### Table 1 Combinatorial optimization problems and their geometric equivalents

"... In PAGE 10: ... Similarly, if we color the graph with a minimum number of colors, then this is equivalent with dividing the collection of lines into a minimum number of subcollections such that each subcollection contains no parallel pairs of lines. Table1 gives an overview of problems in graph theory and their geometric equivalent. Since in this paper we focus on parallel line grouping, we propose two combi- natorial algorithms that can be used to partition a graph of parallel pairs into subgraphs which are or which resemble cliques.... ..."

### Table 8 Protocol theory complexity overview Bounded # Roles Unbounded # Roles

1982

"... In PAGE 35: ...3. Protocol complexity matrix Table8 shows a summary of the complexity results for the main theorems pre- sented in this paper. The two main columns consider the case of whether the number of roles is bounded or unbounded.... In PAGE 36: ... Because the number is fixed, the nonces can be assumed to have been produced during initialization, and not within the roles themselves. The two rows of Table8 consider whether the term size k is fixed in all instances of the problem, or whether the term size is allowed to vary as a parameter of the problem. For each entry of the matrix in Table 8, we show the complexity result for that case, using P to indicate the problem is in polynomial time, NPC forNP-complete, DEXPC forDEXP-complete, and Undec .... In PAGE 36: ... The two rows of Table 8 consider whether the term size k is fixed in all instances of the problem, or whether the term size is allowed to vary as a parameter of the problem. For each entry of the matrix in Table8 , we show the complexity result for that case, using P to indicate the problem is in polynomial time, NPC forNP-complete, DEXPC forDEXP-complete, and Undec . for Undecidable.... In PAGE 36: ... Table 9 is a more detailed summary of the complexity results, where we show more detail about the results for the upper and lower bounds. The columns are the same as in Table8 , but now the two main rows consider whether the intruder is allowed to generate fresh values or not. These rows are further subdivided into the cases where the roles can perform disequality tests which would allow them to determine whether two fresh values are different from each other.... In PAGE 36: ... If disequality is not allowed, then this test is not performed. Table 9 shows the complexity results for these cases, using the same notation as for Table8 . The numeric references indicate the propositions about specific lower or upper bounds which we discuss in the following sections.... ..."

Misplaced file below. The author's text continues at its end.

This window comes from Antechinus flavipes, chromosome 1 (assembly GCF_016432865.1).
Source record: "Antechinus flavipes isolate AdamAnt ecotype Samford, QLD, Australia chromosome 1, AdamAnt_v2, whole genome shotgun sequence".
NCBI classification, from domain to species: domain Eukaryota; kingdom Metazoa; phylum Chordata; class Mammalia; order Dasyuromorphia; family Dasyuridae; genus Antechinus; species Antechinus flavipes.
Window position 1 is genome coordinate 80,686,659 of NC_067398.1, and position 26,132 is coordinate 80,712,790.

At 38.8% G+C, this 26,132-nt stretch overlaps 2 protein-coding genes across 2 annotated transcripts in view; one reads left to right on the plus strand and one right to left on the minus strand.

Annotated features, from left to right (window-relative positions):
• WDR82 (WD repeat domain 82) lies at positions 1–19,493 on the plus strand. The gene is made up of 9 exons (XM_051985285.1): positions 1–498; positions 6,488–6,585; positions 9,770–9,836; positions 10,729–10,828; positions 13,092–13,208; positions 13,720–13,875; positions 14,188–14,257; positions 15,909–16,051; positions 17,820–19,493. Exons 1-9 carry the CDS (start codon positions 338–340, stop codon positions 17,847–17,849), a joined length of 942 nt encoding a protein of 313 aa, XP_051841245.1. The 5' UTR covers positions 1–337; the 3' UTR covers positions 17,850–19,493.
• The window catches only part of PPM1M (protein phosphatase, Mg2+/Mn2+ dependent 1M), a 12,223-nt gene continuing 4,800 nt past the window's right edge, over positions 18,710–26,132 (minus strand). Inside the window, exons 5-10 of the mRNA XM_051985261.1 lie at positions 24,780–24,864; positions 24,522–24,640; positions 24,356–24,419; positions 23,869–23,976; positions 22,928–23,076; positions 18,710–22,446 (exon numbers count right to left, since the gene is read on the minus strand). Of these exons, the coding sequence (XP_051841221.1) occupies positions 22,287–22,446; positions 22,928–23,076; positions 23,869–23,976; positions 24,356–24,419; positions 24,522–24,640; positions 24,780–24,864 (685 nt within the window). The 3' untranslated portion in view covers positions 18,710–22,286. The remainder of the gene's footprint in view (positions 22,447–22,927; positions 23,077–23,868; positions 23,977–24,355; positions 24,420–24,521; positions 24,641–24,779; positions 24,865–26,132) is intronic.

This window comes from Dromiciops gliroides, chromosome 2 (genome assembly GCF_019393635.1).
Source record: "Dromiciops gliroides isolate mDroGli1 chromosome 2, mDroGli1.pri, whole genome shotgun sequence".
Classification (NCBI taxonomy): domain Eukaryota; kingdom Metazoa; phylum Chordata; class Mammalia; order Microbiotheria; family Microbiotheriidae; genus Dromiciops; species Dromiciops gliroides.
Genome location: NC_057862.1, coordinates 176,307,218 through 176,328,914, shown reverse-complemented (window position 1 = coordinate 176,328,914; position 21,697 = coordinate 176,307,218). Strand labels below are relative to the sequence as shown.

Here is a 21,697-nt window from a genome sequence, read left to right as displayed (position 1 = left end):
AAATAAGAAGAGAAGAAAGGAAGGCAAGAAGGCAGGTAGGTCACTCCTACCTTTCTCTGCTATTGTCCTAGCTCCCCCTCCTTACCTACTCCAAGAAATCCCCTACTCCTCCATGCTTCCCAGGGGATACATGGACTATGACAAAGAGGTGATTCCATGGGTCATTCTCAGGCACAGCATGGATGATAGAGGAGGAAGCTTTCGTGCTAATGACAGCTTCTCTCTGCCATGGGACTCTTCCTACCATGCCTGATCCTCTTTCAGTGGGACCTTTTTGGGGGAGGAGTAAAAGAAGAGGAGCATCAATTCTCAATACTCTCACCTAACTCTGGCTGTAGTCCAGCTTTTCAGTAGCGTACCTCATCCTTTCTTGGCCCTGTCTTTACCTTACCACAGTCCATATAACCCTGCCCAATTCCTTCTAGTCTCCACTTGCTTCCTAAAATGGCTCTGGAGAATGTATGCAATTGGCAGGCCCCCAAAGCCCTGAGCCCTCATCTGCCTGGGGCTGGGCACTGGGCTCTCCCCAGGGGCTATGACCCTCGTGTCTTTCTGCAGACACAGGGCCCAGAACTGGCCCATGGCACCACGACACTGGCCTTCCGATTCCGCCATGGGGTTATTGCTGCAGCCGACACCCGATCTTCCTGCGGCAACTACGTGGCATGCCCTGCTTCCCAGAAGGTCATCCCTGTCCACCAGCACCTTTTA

Cited by 2

### Table 9 Protocol theory complexity matrix Bounded # Roles Unbounded # Roles

1982

"... In PAGE 36: ...DEXPC forDEXP-complete, and Undec . for Undecidable. The entries also indi- cate which theorem is applicable in each case. Table9 is a more detailed summary of the complexity results, where we show more detail about the results for the upper and lower bounds. The columns are the same as in Table 8, but now the two main rows consider whether the intruder is allowed to generate fresh values or not.... In PAGE 36: ... If disequality is not allowed, then this test is not performed. Table9 shows the complexity results for these cases, using the same notation as for Table 8. The numeric references indicate the propositions about specific lower or upper bounds which we discuss in the following sections.... In PAGE 46: ....5.2. Ssize=k is Undecidable (Theorem 1) For the case of unbounded roles and unbounded existentials (the rightmost col- umn in Table9 ), we turn to results from Database theory, where the complexity results for Embedded Implicational Dependencies (EIDs) [17] and Datalog [22] can be applied. Embedded Implication Dependencies are exactly Horn clauses with ex- istentials and equality, as defined in Section 5.... In PAGE 55: ...301 We have identified an open problem for the complexity of the secrecy case with disequality, unbounded roles, and bounded nonces (the ??? box in Table9 ). We con- jecture that the additional power of the disequality test makes this case undecidable.... ..."